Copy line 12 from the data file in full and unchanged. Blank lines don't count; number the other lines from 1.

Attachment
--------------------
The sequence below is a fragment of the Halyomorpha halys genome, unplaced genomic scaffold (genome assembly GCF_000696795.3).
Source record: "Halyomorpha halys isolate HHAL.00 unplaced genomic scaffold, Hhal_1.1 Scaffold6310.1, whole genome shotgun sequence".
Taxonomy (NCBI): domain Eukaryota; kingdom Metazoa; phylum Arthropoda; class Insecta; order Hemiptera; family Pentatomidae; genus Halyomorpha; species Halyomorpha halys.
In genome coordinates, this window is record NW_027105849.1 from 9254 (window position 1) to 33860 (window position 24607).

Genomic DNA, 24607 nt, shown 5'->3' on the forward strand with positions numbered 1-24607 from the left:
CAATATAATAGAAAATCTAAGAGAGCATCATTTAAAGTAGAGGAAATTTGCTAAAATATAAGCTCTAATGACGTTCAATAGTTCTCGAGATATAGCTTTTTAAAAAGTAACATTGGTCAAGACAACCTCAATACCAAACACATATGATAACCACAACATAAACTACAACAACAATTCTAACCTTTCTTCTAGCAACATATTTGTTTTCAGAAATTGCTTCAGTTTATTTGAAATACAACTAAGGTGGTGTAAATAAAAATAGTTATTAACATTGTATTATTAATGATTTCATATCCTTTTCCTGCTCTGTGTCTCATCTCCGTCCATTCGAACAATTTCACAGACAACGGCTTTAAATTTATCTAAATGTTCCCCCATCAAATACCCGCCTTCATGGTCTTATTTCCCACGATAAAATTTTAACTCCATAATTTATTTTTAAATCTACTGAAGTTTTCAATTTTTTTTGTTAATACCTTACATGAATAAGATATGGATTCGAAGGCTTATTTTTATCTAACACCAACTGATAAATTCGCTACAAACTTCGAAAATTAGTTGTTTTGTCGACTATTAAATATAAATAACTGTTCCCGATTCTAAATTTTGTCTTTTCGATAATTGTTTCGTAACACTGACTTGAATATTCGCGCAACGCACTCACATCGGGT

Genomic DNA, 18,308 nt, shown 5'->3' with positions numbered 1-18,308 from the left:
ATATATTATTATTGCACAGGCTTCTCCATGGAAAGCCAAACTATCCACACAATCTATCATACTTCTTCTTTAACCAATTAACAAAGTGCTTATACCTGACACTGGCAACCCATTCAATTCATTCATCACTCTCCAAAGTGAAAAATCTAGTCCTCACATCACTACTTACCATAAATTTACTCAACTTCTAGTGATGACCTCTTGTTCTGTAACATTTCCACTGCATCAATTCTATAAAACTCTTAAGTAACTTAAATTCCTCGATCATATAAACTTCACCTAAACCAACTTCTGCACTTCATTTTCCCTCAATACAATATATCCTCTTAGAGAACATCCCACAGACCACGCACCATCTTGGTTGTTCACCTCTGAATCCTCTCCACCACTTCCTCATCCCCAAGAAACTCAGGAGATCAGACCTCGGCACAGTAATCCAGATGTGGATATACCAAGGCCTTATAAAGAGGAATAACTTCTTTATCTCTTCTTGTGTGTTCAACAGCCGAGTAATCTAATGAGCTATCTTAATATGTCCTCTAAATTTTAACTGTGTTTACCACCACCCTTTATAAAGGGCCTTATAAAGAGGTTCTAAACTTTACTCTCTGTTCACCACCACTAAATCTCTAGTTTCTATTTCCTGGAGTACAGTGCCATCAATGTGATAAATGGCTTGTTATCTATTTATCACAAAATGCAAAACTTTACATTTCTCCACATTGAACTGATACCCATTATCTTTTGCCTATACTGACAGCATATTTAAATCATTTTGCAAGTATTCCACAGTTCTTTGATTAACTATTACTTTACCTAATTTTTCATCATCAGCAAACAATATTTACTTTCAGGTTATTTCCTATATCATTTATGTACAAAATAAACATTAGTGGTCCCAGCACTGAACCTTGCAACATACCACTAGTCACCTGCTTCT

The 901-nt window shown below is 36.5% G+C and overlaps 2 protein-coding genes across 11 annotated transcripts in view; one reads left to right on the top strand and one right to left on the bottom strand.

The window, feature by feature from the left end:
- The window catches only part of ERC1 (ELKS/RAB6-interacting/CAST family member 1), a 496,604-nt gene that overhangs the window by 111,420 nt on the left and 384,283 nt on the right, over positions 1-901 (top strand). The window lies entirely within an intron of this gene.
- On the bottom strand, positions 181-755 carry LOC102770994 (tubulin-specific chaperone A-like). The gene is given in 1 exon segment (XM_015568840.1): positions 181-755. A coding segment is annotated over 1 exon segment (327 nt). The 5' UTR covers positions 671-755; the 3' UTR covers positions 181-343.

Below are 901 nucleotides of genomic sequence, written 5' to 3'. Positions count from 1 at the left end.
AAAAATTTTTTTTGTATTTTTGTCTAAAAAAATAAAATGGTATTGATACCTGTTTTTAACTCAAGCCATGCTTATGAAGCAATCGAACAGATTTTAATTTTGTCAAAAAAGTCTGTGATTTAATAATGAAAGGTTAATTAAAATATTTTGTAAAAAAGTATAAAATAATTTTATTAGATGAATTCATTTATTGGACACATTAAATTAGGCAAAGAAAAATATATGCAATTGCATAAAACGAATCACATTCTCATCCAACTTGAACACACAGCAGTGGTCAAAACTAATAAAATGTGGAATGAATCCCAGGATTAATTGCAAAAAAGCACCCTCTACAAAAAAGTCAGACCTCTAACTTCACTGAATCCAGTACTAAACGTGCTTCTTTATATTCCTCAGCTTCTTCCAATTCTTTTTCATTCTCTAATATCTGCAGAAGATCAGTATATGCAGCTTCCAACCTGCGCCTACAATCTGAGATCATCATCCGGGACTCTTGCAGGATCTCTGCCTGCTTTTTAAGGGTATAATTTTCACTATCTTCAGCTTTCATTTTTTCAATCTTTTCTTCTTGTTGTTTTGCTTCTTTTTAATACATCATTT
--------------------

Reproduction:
- On the bottom strand, positions 181-755 carry LOC102770994 (tubulin-specific chaperone A-like). The gene is given in 1 exon segment (XM_015568840.1): positions 181-755. A coding segment is annotated over 1 exon segment (327 nt). The 5' UTR covers positions 671-755; the 3' UTR covers positions 181-343.